Some students take stimulants thinking they will do better in their classes, while others take them to get high. Many do not realize the potential dangers they are exposed to.
Stimulant Abuse on College Campuses
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Prescription stimulant abuse is a frequent issue on many college campuses today. These drugs (like Adderall) are abused widely for their side effects and ability to keep a person alert and focused in order to stay awake for long periods of time. Illegal stimulants (like cocaine) are also abused in the same way. Both instances of abuse are very dangerous, but prescription stimulant abuse is often more rampant in the college setting.
The Myths of Stimulant Use
There are several myths that perpetuate the nonmedical use of stimulants by young adults and teenagers on college campuses. Students abuse stimulants mainly for two reasons: for the high they cause and as a “‘performance enhancement’ (e.g., to stay up all night cramming for an exam)” (NIDA for Teens). According to the NCBI, here are some of the college myths of stimulant abuse:
- Stimulants can be used as “study aids.”
- After exams are over, it’s easy to just stop abusing the drug.
- It’s harmless.
- You won’t feel any consequences
- It’s a “‘shortcut’ to compensate for partying or not going to class.”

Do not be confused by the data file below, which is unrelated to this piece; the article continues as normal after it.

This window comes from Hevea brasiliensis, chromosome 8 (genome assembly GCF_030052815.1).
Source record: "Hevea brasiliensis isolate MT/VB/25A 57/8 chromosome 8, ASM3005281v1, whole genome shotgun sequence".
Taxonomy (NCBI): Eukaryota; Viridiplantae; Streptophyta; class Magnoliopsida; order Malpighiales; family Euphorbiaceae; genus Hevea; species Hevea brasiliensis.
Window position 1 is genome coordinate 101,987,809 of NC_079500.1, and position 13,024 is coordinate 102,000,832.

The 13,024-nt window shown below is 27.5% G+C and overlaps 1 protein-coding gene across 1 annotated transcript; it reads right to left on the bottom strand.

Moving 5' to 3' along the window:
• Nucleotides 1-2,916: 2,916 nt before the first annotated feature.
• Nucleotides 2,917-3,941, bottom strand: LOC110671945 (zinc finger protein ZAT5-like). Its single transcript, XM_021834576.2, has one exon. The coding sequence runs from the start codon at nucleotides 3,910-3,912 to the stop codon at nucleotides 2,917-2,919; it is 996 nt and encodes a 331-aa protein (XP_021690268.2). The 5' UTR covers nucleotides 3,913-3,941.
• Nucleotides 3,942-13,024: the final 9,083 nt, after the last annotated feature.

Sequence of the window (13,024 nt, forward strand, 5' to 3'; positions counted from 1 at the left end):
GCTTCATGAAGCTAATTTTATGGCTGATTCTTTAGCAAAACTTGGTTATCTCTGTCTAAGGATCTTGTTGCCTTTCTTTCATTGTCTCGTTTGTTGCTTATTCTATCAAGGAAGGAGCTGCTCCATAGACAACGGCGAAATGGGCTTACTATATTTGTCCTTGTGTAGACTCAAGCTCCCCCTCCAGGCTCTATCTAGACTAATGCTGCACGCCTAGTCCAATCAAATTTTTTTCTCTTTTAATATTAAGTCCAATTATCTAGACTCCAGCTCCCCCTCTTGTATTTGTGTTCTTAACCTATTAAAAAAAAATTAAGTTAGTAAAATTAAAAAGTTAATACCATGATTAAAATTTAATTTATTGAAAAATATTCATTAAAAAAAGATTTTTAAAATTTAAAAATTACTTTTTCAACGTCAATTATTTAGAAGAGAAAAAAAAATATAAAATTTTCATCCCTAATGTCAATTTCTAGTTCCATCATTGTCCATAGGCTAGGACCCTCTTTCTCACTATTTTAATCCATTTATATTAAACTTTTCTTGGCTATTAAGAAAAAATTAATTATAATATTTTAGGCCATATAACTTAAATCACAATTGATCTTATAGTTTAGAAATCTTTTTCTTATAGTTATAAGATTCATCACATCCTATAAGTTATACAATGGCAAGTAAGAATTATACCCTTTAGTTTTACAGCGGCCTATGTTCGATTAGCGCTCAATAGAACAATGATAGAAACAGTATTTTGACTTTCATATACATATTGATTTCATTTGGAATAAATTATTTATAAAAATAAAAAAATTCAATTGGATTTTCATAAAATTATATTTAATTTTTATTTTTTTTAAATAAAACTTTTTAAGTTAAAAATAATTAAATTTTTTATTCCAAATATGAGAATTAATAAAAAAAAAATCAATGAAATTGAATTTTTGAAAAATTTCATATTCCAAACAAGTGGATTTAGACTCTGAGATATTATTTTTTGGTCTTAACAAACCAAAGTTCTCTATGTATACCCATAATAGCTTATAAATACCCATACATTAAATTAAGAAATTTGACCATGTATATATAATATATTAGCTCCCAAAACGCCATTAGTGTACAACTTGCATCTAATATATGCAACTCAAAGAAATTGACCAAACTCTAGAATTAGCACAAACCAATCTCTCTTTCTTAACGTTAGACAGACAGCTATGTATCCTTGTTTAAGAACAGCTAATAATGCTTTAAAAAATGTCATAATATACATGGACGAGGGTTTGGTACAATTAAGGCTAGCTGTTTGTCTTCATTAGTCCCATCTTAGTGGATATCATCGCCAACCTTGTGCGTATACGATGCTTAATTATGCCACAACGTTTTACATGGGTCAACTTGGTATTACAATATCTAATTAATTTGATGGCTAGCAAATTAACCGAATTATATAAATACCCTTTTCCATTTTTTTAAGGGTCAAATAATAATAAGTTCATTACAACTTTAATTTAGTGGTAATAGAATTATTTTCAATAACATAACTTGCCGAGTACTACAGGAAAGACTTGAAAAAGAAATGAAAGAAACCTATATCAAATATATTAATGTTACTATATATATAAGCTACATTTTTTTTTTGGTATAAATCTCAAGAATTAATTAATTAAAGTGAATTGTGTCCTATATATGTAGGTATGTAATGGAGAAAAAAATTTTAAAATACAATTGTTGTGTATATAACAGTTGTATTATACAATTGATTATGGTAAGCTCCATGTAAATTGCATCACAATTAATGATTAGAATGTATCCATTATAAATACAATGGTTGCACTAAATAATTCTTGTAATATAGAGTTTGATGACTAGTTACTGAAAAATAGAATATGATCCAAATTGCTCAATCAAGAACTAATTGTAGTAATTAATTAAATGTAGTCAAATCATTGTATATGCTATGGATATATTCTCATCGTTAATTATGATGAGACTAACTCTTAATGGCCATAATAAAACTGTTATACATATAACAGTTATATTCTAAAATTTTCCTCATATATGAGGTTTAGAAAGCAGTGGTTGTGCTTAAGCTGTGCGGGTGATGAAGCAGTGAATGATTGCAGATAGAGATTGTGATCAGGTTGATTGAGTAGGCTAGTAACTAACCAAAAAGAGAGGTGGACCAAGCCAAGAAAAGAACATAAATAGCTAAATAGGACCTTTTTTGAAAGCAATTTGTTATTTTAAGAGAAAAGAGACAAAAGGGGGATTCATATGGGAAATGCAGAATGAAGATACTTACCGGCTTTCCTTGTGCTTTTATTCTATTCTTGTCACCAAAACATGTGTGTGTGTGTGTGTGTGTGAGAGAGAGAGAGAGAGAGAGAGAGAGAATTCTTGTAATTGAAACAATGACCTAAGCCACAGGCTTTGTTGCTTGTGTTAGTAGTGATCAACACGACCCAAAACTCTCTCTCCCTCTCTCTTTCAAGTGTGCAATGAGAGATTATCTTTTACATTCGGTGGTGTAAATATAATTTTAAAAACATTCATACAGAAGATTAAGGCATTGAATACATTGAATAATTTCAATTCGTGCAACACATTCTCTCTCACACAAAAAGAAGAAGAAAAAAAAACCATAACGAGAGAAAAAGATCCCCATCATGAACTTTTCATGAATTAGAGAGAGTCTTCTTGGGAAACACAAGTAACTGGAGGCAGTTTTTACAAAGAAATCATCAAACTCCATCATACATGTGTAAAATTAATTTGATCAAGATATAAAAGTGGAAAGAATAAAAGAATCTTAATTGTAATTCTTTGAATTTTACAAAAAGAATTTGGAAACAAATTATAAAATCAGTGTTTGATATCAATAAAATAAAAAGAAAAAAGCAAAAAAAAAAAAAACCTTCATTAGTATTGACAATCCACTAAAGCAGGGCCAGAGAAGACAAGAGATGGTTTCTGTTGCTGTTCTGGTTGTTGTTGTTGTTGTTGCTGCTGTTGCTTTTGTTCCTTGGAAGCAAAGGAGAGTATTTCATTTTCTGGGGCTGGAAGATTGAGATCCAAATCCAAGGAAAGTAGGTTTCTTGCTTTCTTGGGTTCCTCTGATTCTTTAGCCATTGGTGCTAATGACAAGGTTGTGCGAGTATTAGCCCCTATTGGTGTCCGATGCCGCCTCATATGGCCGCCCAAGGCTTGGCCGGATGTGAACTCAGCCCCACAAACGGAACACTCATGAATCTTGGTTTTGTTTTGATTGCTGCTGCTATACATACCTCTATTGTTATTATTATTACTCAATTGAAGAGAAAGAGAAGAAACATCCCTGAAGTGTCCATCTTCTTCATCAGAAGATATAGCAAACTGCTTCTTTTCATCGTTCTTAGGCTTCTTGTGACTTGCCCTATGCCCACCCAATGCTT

Because of these myths, many students who abuse stimulants believe it is not a real concern. They often think that they will use the drug for its desired effects and then stop when they want to. Many students also believe stimulants will make them smarter or get them better grades, but actually, “nonmedical prescription stimulant users typically have lower grade point averages than non-users” (NCBI). Beyond this, there are many risks brought on by stimulant abuse.
In the initial stages of stimulant abuse, there may be few to no side effects, making it seem safe. As stated by the NIDA, stimulants “suppress appetite, increase wakefulness, and increase focus and attention” which all seem like favorable results for college students.
But prescription stimulants are addictive. They share many of the same traits as cocaine, and, according to the NLM, “the combination of dextroamphetamine and amphetamine can be habit-forming.” This is the combination found in Adderall, a widely abused drug. Lisdexamfetamine, which can be found in Vyvanse, is also habit-forming. Students who don’t realize the seriousness of their actions can often find themselves addicted to prescription stimulants when using them nonmedically.
Dangers of Stimulant Abuse
According to SAMHSA, “an estimated annual average of 8.7 million youth age 12 to 17 engaged in at least one of six types of delinquent behavior in the past year.” They are:
- Participating in a “serious fight at school or work”
- Participating in a group fight
- Carrying a gun
- Selling illegal drugs
- Stealing items worth more than $50
- Attacking a person “with intent to cause serious injury”
Users of stimulants were more likely to participate in all six of these behaviors than those who did not use stimulants. Students who use them are also putting themselves at risk for cardiovascular problems, seizures, and intense mood swings and hallucinations.
Stimulant abuse can lead to health risks, addiction, and delinquent behaviors. Prescription stimulants are not smart drugs, nor are they meant to be study aids, and their abuse on college campuses can be very dangerous for students who don’t know their full effects.